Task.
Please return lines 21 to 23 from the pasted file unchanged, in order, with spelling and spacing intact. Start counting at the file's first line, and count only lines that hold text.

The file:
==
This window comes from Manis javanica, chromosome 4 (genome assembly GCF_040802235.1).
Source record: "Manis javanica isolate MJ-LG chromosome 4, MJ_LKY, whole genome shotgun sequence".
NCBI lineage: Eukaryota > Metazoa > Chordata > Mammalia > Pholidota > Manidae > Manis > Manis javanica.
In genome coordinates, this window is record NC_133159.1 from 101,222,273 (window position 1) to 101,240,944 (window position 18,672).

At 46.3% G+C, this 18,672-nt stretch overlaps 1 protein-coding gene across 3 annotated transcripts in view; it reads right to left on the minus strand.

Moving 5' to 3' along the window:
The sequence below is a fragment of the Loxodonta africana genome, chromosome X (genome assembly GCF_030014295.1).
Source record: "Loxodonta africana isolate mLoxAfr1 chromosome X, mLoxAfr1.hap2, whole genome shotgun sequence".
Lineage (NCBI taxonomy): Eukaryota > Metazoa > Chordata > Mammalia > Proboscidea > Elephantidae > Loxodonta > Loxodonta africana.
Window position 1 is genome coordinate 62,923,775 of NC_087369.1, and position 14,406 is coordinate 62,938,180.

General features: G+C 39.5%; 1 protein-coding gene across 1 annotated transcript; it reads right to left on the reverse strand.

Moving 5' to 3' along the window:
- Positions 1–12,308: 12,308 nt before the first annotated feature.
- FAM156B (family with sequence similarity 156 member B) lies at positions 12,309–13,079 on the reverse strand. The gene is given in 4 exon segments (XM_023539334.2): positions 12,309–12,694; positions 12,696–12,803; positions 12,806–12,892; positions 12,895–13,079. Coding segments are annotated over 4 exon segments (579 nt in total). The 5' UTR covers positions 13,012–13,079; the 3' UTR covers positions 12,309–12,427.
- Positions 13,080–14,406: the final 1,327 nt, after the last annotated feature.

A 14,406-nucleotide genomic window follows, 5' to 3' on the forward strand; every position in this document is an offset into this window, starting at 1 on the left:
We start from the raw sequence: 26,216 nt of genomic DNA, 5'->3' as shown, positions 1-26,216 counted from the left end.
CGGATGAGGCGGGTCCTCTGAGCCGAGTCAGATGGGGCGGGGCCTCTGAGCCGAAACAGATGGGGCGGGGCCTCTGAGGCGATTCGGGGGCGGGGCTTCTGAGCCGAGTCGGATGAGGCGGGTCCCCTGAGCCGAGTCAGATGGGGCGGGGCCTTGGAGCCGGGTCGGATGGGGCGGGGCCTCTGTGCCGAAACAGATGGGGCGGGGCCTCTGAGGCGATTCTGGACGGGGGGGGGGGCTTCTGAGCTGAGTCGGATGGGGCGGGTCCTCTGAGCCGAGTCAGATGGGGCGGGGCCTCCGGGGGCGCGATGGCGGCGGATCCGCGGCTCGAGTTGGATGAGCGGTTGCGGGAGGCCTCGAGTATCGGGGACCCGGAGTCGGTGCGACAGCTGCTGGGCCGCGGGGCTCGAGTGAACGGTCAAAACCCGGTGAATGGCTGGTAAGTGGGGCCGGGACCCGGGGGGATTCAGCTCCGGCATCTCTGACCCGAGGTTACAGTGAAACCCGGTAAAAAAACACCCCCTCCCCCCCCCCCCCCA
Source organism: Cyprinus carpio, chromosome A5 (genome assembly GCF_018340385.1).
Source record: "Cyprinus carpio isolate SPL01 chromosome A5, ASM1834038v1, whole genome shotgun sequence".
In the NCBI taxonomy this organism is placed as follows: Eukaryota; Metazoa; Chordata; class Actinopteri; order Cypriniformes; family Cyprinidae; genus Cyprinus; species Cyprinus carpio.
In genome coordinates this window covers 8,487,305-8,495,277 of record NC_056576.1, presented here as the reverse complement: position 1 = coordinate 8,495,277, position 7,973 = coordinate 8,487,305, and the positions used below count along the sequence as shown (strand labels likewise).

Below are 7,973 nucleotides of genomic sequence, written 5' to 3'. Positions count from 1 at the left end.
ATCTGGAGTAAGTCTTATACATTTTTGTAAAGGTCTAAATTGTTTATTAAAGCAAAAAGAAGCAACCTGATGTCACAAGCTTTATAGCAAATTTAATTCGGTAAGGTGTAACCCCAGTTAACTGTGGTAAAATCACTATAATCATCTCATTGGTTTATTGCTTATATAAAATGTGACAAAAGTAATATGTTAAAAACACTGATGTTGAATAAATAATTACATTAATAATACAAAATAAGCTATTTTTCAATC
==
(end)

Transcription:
In the NCBI taxonomy this organism is placed as follows: Eukaryota; Metazoa; Chordata; class Actinopteri; order Cypriniformes; family Cyprinidae; genus Cyprinus; species Cyprinus carpio.
In genome coordinates this window covers 8,487,305-8,495,277 of record NC_056576.1, presented here as the reverse complement: position 1 = coordinate 8,495,277, position 7,973 = coordinate 8,487,305, and the positions used below count along the sequence as shown (strand labels likewise).

Below are 7,973 nucleotides of genomic sequence, written 5' to 3'. Positions count from 1 at the left end.